Volleyball captain punished for being leader

It’s a situation many of us have been in. You get a call from a friend on a Friday night that has had a few too many and needs a ride home.

It’s a situation many of us have been in.

You get a call from a friend on a Friday night that has had a few too many and needs a ride home. Recognizing your friend has made the right decision by calling you instead getting behind the wheel anyway, you make the easy decision and pick them up, knowing the few minutes of inconvenience is a small price to pay for the safety of your friend and everyone else on the road.

Doubtlessly, that was what 17-year-old Erin Cox was thinking when she got such a message from her friend who was intoxicated at a party. However, things for Cox turned out much differently than one would expect.

Cox, an honour student and captain of North Andover High School volleyball team in North Andover, Massachusetts, was stripped of her title of captain and suspended for five games after driving her drunk friend home from a party.

After receiving a text from her friend who needed a ride, Cox arrived at the party around the same time police were breaking it up. Police arrested several of the partygoers and charged them with underage drinking, but confirmed that Cox was not drunk, nor drinking and was only there to pick up her friend. For some reason, the testimony from a police officer who was actually at the party was not good enough for the school and Cox was punished for doing the right thing and keeping a drunk driver off the roads. There are so many things wrong with this I barely know where to start. First off, Cox never violated the school’s zero-tolerance policy.

That policy is against drug and alcohol use.

Cox was not drinking, nor was she using drugs. So, how exactly did she violate a policy against using drugs or alcohol without at all using either of those substances?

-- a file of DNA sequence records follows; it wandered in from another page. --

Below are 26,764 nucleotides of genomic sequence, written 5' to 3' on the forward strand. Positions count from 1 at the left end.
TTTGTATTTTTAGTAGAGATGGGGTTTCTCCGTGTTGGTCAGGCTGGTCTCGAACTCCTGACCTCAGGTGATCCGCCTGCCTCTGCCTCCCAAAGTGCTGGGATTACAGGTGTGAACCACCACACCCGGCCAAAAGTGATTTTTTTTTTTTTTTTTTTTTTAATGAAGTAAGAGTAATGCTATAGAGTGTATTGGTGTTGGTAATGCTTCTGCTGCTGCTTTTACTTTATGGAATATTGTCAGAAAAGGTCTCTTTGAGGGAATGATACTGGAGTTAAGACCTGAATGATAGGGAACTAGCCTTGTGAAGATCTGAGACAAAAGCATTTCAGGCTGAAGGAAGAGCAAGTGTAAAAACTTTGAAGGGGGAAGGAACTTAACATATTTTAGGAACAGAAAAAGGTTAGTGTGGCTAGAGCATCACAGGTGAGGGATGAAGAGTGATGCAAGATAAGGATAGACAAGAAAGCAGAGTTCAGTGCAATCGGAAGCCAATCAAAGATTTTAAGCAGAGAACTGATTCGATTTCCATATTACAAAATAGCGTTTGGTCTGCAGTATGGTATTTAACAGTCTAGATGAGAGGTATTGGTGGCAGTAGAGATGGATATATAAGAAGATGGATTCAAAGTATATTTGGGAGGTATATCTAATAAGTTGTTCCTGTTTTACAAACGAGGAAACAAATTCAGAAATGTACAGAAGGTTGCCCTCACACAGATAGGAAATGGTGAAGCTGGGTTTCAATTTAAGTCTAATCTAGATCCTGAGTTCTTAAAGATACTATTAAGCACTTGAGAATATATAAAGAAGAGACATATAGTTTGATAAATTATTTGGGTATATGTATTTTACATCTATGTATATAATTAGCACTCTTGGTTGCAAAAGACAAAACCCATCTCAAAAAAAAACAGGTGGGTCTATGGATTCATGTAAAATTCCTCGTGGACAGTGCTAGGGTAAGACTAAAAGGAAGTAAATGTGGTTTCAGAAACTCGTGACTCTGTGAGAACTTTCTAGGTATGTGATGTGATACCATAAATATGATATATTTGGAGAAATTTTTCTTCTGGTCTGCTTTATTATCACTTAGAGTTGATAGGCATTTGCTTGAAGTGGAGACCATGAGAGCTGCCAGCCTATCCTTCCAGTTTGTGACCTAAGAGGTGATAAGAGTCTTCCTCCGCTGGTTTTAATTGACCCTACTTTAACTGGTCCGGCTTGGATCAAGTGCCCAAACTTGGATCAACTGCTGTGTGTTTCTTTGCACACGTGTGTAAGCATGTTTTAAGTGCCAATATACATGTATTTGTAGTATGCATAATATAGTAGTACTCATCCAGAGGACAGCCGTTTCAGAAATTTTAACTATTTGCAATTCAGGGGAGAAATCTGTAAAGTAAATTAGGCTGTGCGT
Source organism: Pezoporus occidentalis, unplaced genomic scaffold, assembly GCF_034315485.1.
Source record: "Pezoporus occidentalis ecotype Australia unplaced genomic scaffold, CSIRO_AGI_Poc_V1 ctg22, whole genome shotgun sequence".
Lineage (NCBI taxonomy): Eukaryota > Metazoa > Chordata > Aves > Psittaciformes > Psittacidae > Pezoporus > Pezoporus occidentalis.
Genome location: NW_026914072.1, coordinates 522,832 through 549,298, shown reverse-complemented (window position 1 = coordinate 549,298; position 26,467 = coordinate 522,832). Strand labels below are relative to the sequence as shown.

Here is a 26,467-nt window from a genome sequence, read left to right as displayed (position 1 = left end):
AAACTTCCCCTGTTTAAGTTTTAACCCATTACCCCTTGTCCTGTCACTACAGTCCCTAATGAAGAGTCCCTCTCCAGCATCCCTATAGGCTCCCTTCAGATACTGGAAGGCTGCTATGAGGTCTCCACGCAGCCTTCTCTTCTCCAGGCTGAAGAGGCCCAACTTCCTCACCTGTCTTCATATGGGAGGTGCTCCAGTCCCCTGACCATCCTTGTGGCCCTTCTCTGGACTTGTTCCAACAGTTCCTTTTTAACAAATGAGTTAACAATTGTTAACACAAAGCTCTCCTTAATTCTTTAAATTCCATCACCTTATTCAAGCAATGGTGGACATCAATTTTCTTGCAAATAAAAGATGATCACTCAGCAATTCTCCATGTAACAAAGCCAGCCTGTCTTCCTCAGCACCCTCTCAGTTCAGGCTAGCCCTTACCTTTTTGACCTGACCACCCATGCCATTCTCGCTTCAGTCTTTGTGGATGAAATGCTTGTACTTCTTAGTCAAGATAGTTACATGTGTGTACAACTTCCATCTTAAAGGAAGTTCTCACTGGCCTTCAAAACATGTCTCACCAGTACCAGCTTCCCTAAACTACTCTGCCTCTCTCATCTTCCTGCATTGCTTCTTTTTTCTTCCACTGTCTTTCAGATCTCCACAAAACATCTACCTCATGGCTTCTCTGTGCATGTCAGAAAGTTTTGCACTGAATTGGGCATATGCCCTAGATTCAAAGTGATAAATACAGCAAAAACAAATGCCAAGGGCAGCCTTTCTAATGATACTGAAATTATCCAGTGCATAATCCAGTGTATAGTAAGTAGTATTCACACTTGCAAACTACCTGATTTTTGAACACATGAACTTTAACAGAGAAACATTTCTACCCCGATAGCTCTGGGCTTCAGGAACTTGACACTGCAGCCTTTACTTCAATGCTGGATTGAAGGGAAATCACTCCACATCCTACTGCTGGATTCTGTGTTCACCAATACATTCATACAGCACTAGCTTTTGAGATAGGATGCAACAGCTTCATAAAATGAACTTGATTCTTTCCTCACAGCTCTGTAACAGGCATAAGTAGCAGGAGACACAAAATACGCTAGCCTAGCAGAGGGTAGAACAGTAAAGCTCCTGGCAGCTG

Secondly, Cox is being punished for an incident that took place outside of school hours, off school grounds and as far as I’m concerned nowhere near the school’s jurisdiction. By what right exactly is the school punishing a student for something that has nothing to do with schooling itself ?

Finally, the third issue with Cox’s suspension is so messed up I can scarcely believe it. The only reason Cox went to that party at all was to stop her drunk friend from driving home, something that is commended as the act of a Good Samaritan. Except of course when schools decide to play politics and punish students for arbitrary reasons. Playing politics and using the ‘it’s our policy’ defense doesn’t even make sense here because Cox didn’t break that policy and didn’t do anything wrong.

I could maybe begin to understand North Andover High School’s actions if the reputation of school was besmirched in any way by this incident, but it wasn’t. It’s not like photos of Cox at the party in her volleyball uniform or other such school attire were posted all over the Internet, because we would have seen them if that was the case.

If anything, the school’s reputation has improved with this incident exposing that the school produces such stand-up students. Well, that is, it would have improved until that school decided to punish such students.

Think of the irony. Schools are institutions created to educate. We hope from this education that they grow into responsible adults.

But children learn more from schools than just what is taught by the formal lessons in the classrooms. They also learn things by how the school conducts its business and treats its students.

What Cox did would be seen by many (in fact, most of the population I would hope) to be a responsible action, but she was punished for it. Just what do you think students are learning from that?